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Strangers’ random acts of kindness kills farmer’s goats

Owner: 'A farm is not a petting zoo'

ROCK FALLS – Andrea Hensgen, owner of Horseplay Farm, loves her animals. She gives her goats names like Poppet, Snuggles, Waddles and Cuddles.

At her farm on West Thome Road, she raises, sells and breeds not only goats but also horses, chickens, ducks, turkeys, English shepherds, and the occasional mule.

On July 14, a likely well-intentioned couple, without checking with her first, dumped several bags full of bread over the fence for the goats to eat. After some other well-meaning children had been by and also hand-fed them bread. After Hensgen already had fed them for the day.

So, three feedings within 2 hours. That’s very bad for goats.

“It’s like giving candy to kids,” she said. “They eat until they get sick.”

By the time Hensgen realized what had happened, nine goats from her herd of 30 were down and seriously ill; a handful of others were in minor distress.

Despite her efforts to save them, two died the next day, bloated from poisons that developed in the gastrointestinal tracts from overeating.

Snuggles was the first to go, followed by Newt. Trouble and Poppet died a day later.

The good news: The five others – Strudel, Cuddles, Butter, Waddles and Biscuit – have recovered, she said.

Her message: “Please don’t assume you have the right to feed animals that aren’t your own. A farm is not a petting zoo.”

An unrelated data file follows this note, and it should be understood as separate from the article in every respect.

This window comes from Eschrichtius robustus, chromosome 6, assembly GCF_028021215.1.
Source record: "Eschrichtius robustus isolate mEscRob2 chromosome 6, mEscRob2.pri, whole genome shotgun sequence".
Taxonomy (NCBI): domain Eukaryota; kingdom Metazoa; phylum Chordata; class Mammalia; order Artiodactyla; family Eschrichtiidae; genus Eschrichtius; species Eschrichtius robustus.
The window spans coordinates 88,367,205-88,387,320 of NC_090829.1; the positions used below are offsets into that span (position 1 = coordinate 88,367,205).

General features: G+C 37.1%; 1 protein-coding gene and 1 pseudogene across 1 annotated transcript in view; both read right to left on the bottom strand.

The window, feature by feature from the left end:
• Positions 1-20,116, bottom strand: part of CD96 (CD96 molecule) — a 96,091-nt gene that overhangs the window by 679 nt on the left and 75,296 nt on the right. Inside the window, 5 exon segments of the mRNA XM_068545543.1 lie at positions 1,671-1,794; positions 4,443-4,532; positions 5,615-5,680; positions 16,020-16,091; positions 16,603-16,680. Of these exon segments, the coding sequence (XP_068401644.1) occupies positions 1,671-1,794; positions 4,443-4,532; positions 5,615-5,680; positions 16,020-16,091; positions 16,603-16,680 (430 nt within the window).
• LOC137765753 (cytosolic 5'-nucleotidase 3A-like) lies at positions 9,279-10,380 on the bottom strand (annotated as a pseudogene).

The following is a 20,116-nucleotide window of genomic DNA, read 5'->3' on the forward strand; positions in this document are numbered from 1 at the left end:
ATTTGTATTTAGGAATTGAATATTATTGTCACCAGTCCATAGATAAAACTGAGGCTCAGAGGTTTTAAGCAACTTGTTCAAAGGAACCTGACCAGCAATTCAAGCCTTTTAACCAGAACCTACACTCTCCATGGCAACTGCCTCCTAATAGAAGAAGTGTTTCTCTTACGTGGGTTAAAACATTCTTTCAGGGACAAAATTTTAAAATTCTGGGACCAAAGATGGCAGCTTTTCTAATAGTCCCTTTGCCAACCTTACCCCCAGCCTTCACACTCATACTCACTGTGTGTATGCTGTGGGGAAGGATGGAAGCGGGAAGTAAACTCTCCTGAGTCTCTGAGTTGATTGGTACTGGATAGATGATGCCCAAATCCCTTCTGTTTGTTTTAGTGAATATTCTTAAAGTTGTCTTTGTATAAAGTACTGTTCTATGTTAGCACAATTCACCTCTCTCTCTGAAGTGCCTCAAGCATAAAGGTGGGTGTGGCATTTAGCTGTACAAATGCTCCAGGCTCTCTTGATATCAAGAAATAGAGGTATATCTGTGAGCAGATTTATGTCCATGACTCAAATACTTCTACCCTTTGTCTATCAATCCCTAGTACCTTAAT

Despite her “no trespassing” signs, Hensgen had to start padlocking her gate, because people – strangers – would just walk in to her yard and feed her animals.

“They just don’t get the concept,” she said. “I don’t go into your yard and feed your dog.”

Now she’ll also post “don’t feed” signs.

Horseplay is a working farm, and despite her goats’ cute and cuddly names, Hensgen is not overly sentimental about the animals.

“They are farm animals; the males go for meat,” she said. “But they have good lives. I love them while they’re with me, and I take as good a care of them as I can. They are known to me by name; they are individuals.”

In fact, the ones that got the sickest were the friendliest ones, the ones most likely to come up to a stranger who offers food, she said.

Hensgen has had a few days to cool down, and although the heartache remains, she’s not angry anymore. No lawsuit is in the works. No harsh words for anyone involved.

“Obviously, I’m going hysterical as goats are dropping all around me, but nobody meant any harm. I know that much,” she said Wednesday, a week after her the last two died.

And despite it all, she’s not opposed to visitors. “I’m always happy to show folks around.”

All she asks is that you check in with her first.

Besides, it’s not just the animals that can be endangered by a random encounter. Goats butt. Horses kick. Geese are ornery. Ever get bit by one? It hurts.

Stop by a farm and “the odds of you getting hurt are there,” Hensgen said. “Even the best dog, the best horse, they get scared.”

She just hopes people will hear her story and learn a lesson: “Do not feed other people’s animals without their permission, each and every time.”

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